When officials in Laguna Nigel, Calif., placed a $50,000 aquatics facility improvement project on hold, Tina Dittmar, aquatics supervisor, knew the economic crisis had officially hit home.

"We have the [project allocated in this year's] budget, but the city won't let us spend the money. It goes back to consumer confidence," she says. "I have spoken to some of our council members and they informed me that another reason the city is holding back on new spending is because the state is truly having financial difficulties and in a worst case scenario, the state is discussing the possibility of taking money out of city funds to make up for shortfalls in the state budget. It's almost unbelievable, but anything can happen."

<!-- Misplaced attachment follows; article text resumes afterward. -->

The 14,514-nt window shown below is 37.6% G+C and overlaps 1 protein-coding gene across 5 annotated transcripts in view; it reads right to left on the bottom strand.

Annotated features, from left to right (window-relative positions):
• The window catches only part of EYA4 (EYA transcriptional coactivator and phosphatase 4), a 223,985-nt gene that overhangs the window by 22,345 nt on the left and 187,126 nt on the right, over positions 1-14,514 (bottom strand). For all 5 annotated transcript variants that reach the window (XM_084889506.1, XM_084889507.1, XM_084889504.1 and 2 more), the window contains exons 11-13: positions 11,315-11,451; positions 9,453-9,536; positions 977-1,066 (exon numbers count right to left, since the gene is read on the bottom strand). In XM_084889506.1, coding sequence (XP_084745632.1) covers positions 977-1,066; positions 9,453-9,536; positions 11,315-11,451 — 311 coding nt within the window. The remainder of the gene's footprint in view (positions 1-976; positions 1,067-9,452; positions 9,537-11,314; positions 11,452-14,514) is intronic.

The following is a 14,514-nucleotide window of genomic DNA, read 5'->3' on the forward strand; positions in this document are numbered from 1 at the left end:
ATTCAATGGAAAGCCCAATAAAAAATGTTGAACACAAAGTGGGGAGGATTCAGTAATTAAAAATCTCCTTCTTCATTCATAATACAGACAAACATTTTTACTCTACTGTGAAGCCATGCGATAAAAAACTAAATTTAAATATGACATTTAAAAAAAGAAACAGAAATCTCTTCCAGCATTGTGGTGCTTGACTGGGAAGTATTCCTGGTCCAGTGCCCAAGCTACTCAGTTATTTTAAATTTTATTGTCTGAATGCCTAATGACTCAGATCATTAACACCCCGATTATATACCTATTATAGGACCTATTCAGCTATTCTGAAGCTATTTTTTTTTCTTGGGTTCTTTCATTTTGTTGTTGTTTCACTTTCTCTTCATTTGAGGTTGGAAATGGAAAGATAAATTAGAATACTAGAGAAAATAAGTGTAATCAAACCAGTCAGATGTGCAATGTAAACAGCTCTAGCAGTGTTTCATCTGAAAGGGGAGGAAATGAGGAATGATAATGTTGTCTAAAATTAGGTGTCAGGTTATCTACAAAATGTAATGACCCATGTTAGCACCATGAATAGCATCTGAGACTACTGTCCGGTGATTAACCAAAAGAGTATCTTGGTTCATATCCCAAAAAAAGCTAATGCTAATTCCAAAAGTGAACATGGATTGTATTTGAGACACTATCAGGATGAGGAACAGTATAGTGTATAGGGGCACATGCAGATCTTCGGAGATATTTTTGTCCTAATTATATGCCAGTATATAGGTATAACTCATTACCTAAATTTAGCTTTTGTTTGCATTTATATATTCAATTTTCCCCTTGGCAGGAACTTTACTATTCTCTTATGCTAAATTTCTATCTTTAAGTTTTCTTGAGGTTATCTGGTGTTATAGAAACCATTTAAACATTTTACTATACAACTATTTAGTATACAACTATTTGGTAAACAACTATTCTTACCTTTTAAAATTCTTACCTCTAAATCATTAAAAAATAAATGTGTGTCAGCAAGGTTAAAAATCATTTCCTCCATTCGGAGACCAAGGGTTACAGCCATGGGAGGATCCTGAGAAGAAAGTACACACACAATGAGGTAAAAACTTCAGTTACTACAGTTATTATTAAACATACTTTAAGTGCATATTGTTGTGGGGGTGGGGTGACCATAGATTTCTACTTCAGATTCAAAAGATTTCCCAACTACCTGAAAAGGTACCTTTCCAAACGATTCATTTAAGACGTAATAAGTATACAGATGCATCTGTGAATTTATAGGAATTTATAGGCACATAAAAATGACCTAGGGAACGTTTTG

Looking back, Dittmar says she first noticed a change last spring and summer. "When the gas prices went crazy, families began making small budget cuts," she says. "Usually we can't offer enough classes for preschoolers; [last year] we had openings in classes all summer. Now we're waiting to see what happens [this year]."

Moving forward, Dittmar expects new pool construction will remain slow, but adds that rehabilitation projects may be one exception. For new projects that remain in progress, anything that will significantly save energy or operational costs is worth considering, she says, but operators may need to gather community and political support.

What about the present? "I think if we're creative we can find an upside to this crisis," Dittmar says. For example, an inspired marketing strategy may be just enough to capture the attention, and limited entertainment dollars of the "staycationers."